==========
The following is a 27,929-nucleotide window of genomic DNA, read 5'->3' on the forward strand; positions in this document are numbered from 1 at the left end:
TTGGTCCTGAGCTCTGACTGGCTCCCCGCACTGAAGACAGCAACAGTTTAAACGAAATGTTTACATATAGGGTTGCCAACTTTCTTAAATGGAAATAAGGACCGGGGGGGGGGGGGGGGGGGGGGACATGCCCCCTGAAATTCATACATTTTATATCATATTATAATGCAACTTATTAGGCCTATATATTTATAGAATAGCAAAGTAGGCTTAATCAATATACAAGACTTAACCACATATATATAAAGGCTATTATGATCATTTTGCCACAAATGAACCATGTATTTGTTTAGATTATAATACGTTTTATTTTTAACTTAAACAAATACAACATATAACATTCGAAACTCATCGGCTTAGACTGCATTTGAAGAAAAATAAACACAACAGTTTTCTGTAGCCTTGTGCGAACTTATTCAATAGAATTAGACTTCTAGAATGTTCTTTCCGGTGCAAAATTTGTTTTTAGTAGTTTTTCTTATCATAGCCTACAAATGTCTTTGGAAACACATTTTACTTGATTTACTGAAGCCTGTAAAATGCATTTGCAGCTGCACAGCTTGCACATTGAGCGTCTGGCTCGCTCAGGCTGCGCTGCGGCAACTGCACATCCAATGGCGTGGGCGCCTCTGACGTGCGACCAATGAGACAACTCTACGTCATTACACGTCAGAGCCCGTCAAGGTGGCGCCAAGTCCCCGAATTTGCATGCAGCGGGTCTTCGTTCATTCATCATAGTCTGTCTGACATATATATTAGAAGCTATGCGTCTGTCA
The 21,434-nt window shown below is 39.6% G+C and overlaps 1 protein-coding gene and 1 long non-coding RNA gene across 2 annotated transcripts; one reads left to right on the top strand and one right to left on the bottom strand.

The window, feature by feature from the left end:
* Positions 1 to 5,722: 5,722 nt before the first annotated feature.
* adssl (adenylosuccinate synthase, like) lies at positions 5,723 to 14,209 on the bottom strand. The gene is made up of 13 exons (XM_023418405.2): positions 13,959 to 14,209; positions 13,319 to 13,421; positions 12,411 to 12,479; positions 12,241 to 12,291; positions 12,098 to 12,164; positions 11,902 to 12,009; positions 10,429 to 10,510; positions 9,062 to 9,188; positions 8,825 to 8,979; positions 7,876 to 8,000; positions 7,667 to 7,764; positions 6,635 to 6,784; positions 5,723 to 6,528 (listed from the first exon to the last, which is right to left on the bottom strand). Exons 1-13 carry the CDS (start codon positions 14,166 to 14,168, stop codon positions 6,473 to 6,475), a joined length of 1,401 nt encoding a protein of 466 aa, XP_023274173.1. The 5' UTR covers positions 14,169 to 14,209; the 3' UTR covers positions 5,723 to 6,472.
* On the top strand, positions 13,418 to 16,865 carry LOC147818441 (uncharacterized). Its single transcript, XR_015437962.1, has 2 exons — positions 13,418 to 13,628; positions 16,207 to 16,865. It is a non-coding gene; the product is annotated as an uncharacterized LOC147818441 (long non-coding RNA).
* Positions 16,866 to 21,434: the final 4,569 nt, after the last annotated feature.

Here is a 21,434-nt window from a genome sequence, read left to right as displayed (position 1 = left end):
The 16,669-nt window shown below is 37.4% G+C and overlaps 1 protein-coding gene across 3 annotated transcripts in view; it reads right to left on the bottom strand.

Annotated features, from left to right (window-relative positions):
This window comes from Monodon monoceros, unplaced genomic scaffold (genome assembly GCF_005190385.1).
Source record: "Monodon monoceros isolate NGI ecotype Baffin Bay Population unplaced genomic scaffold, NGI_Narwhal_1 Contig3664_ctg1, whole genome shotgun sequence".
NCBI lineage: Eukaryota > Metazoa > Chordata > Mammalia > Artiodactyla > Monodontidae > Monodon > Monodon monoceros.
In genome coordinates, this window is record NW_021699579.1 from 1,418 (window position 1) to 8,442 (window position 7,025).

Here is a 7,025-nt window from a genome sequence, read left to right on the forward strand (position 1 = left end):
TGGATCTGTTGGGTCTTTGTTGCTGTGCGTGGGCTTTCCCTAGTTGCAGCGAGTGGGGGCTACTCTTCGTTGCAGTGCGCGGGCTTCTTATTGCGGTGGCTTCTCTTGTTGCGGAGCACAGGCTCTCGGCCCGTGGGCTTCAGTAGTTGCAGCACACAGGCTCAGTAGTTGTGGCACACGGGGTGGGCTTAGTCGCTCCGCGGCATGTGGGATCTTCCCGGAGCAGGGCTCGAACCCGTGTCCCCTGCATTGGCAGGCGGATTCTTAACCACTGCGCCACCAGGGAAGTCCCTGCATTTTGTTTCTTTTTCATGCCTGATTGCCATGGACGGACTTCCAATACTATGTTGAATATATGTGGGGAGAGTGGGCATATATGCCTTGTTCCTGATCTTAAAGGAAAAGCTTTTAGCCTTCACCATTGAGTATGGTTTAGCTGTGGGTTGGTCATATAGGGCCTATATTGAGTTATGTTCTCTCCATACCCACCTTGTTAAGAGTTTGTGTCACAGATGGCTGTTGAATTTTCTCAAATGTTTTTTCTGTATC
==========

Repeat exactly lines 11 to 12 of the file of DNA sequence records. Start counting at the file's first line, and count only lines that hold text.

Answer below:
Annotated features, from left to right (window-relative positions):
This window comes from Monodon monoceros, unplaced genomic scaffold (genome assembly GCF_005190385.1).